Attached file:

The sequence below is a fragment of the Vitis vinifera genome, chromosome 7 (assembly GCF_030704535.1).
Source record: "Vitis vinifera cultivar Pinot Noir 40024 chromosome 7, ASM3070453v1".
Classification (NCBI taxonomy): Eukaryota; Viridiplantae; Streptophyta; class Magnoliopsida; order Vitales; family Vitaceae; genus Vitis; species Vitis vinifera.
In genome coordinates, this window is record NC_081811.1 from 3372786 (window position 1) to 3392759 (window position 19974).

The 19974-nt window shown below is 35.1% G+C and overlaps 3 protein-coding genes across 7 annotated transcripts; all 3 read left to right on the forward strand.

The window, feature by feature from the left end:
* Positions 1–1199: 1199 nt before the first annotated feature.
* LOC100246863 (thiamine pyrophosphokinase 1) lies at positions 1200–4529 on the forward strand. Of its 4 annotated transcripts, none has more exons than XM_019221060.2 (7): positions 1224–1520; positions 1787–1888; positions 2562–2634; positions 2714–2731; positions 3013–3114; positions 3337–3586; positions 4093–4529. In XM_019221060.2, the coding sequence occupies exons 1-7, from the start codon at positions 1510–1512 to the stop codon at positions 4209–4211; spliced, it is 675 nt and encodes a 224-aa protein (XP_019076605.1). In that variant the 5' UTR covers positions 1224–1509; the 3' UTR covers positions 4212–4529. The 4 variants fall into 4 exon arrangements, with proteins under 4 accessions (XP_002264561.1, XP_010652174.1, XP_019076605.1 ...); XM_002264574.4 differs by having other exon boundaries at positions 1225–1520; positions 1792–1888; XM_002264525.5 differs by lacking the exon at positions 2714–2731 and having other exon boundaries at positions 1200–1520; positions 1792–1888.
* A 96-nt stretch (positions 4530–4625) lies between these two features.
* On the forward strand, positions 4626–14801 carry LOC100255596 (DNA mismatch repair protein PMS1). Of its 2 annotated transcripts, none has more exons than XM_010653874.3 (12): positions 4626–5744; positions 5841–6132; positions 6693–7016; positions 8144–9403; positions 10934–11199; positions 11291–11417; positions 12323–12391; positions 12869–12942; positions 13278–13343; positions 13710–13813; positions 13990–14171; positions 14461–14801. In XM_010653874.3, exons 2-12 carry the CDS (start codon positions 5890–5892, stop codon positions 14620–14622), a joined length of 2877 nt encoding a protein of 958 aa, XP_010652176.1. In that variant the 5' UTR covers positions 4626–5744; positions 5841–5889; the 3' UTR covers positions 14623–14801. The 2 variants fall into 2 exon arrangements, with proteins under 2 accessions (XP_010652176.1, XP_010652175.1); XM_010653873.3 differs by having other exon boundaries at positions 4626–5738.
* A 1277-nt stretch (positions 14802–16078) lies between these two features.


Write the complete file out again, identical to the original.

The sequence below is a fragment of the Vitis vinifera genome, chromosome 7 (assembly GCF_030704535.1).
Source record: "Vitis vinifera cultivar Pinot Noir 40024 chromosome 7, ASM3070453v1".
Classification (NCBI taxonomy): Eukaryota; Viridiplantae; Streptophyta; class Magnoliopsida; order Vitales; family Vitaceae; genus Vitis; species Vitis vinifera.
In genome coordinates, this window is record NC_081811.1 from 3372786 (window position 1) to 3392759 (window position 19974).

The 19974-nt window shown below is 35.1% G+C and overlaps 3 protein-coding genes across 7 annotated transcripts; all 3 read left to right on the forward strand.

The window, feature by feature from the left end:
* Positions 1–1199: 1199 nt before the first annotated feature.
* LOC100246863 (thiamine pyrophosphokinase 1) lies at positions 1200–4529 on the forward strand. Of its 4 annotated transcripts, none has more exons than XM_019221060.2 (7): positions 1224–1520; positions 1787–1888; positions 2562–2634; positions 2714–2731; positions 3013–3114; positions 3337–3586; positions 4093–4529. In XM_019221060.2, the coding sequence occupies exons 1-7, from the start codon at positions 1510–1512 to the stop codon at positions 4209–4211; spliced, it is 675 nt and encodes a 224-aa protein (XP_019076605.1). In that variant the 5' UTR covers positions 1224–1509; the 3' UTR covers positions 4212–4529. The 4 variants fall into 4 exon arrangements, with proteins under 4 accessions (XP_002264561.1, XP_010652174.1, XP_019076605.1 ...); XM_002264574.4 differs by having other exon boundaries at positions 1225–1520; positions 1792–1888; XM_002264525.5 differs by lacking the exon at positions 2714–2731 and having other exon boundaries at positions 1200–1520; positions 1792–1888.
* A 96-nt stretch (positions 4530–4625) lies between these two features.
* On the forward strand, positions 4626–14801 carry LOC100255596 (DNA mismatch repair protein PMS1). Of its 2 annotated transcripts, none has more exons than XM_010653874.3 (12): positions 4626–5744; positions 5841–6132; positions 6693–7016; positions 8144–9403; positions 10934–11199; positions 11291–11417; positions 12323–12391; positions 12869–12942; positions 13278–13343; positions 13710–13813; positions 13990–14171; positions 14461–14801. In XM_010653874.3, exons 2-12 carry the CDS (start codon positions 5890–5892, stop codon positions 14620–14622), a joined length of 2877 nt encoding a protein of 958 aa, XP_010652176.1. In that variant the 5' UTR covers positions 4626–5744; positions 5841–5889; the 3' UTR covers positions 14623–14801. The 2 variants fall into 2 exon arrangements, with proteins under 2 accessions (XP_010652176.1, XP_010652175.1); XM_010653873.3 differs by having other exon boundaries at positions 4626–5738.
* A 1277-nt stretch (positions 14802–16078) lies between these two features.